China and the US account for about 45 percent of global carbon emissions, and can provide more than 60 percent of the world’s financial resources. If the two countries continue to maintain tensions over geopolitics, economics and trade, regional security, and other fields, their joint efforts to deal with climate change will be severely damaged. This will test Joe Biden’s China policy.
Moreover, China and the US should compete to promote global technological innovation. Developing intelligent technology is like opening a “Pandora’s box.” Will human beings become stronger or weaker in the face of AI technology? Toward new prosperity, or extinction? These will be the ultimate tests of humanity’s thinking.
This is a competition related to “Endless Frontier” named by Dr. Vannevar Bush in 1946. The race for the “endless frontier” is already underway in China and the US.
However, for Chinese social science scholars like me, the scope of the “competition for endless frontiers” between China and the US is probably broader and more complex than before.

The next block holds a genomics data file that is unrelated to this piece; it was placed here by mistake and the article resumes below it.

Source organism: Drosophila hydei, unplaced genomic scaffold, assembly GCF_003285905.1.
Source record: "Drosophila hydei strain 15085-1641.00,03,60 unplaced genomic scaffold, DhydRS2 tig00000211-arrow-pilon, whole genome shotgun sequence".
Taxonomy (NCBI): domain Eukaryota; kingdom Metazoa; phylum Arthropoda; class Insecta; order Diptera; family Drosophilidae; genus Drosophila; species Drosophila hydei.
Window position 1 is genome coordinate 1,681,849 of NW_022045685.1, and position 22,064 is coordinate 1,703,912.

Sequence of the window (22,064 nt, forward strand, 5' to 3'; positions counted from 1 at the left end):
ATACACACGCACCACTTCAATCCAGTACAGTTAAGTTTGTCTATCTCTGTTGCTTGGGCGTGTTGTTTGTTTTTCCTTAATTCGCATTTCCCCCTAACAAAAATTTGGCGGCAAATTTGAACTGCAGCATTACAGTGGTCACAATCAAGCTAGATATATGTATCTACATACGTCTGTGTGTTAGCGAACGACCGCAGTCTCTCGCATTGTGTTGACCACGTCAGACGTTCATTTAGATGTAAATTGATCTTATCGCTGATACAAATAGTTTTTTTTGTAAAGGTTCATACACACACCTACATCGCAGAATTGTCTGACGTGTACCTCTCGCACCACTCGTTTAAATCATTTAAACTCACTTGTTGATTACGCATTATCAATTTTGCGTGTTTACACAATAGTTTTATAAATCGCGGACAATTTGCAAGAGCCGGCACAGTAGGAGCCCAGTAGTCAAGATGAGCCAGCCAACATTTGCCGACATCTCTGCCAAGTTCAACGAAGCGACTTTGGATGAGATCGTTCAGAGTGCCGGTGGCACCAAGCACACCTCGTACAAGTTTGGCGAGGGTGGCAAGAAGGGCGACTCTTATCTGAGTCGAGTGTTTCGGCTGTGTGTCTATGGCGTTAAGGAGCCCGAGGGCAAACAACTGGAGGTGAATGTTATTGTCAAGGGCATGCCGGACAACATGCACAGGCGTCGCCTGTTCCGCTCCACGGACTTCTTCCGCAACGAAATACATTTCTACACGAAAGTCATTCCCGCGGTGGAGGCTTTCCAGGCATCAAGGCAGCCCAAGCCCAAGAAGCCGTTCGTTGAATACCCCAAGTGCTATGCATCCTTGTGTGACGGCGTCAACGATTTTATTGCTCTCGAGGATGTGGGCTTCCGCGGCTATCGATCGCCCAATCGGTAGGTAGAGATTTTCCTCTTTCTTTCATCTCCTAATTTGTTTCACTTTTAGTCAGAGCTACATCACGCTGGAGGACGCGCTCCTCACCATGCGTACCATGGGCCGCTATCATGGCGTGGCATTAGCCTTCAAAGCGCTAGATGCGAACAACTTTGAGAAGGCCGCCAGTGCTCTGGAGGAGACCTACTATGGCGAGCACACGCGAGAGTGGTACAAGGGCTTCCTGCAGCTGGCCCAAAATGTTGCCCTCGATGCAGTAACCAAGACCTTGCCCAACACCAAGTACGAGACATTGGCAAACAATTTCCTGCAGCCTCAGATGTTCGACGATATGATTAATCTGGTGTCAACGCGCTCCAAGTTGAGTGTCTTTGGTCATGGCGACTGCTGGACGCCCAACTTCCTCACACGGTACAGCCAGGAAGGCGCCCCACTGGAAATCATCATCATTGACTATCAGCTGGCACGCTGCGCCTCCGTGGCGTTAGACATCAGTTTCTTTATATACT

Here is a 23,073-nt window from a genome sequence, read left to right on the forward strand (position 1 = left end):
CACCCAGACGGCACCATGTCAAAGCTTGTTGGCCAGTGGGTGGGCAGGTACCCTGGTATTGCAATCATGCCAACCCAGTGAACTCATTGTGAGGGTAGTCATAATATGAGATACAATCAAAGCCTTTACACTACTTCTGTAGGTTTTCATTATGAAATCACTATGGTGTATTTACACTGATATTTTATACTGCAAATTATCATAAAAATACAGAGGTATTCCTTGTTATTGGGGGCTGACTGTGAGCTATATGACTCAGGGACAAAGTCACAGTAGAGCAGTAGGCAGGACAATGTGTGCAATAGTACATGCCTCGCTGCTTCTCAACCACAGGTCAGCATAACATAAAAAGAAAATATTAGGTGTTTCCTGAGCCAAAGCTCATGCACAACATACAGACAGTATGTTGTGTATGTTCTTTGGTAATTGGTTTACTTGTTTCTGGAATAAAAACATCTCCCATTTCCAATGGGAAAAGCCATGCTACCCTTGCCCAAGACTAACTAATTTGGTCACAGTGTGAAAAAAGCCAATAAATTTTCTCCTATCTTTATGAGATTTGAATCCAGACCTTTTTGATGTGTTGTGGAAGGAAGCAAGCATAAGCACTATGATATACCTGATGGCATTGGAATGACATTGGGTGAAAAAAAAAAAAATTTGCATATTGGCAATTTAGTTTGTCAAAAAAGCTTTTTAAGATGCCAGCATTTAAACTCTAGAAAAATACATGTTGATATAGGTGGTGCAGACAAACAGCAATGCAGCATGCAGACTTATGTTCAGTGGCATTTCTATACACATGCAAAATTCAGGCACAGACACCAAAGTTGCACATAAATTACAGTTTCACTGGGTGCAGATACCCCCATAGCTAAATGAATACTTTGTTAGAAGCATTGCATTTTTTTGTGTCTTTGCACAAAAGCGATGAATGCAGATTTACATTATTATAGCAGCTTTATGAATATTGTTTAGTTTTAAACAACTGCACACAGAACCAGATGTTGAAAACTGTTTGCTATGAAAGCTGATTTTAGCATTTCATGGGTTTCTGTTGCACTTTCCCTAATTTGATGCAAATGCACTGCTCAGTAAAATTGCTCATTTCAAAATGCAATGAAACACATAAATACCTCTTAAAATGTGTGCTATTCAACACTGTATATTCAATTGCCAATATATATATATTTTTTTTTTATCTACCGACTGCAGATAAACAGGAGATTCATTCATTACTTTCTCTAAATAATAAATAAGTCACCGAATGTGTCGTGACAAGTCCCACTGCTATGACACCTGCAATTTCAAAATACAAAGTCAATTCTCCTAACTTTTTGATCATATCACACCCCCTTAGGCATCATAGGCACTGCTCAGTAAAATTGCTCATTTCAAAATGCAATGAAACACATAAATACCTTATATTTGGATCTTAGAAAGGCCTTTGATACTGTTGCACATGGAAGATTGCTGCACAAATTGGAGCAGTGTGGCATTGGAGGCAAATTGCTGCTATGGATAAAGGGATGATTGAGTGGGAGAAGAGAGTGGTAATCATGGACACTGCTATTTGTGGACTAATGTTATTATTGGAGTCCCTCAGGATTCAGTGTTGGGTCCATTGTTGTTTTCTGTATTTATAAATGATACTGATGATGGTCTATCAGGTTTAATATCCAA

The US is not necessarily losing this competition. Nor is China destined to win it. More precisely, as long as one country loses, the other cannot win. Just as with COVID-19, as long as the virus is not under control, it is impossible to say who is winning the war against the pandemic.
If the two countries have to compete, I hope it’s not a boxing match. I hope it’s more like playing golf. Whoever wins, will need to support global civilization, and development of the world. From this point of view, the real test of the two countries’ competitive civilization has just begun.
The author is a professor and executive dean of Chongyang Institute for Financial Studies at Renmin University of China. The article was a speech of him delivered at the Brown University China Summit on Sunday. [email protected]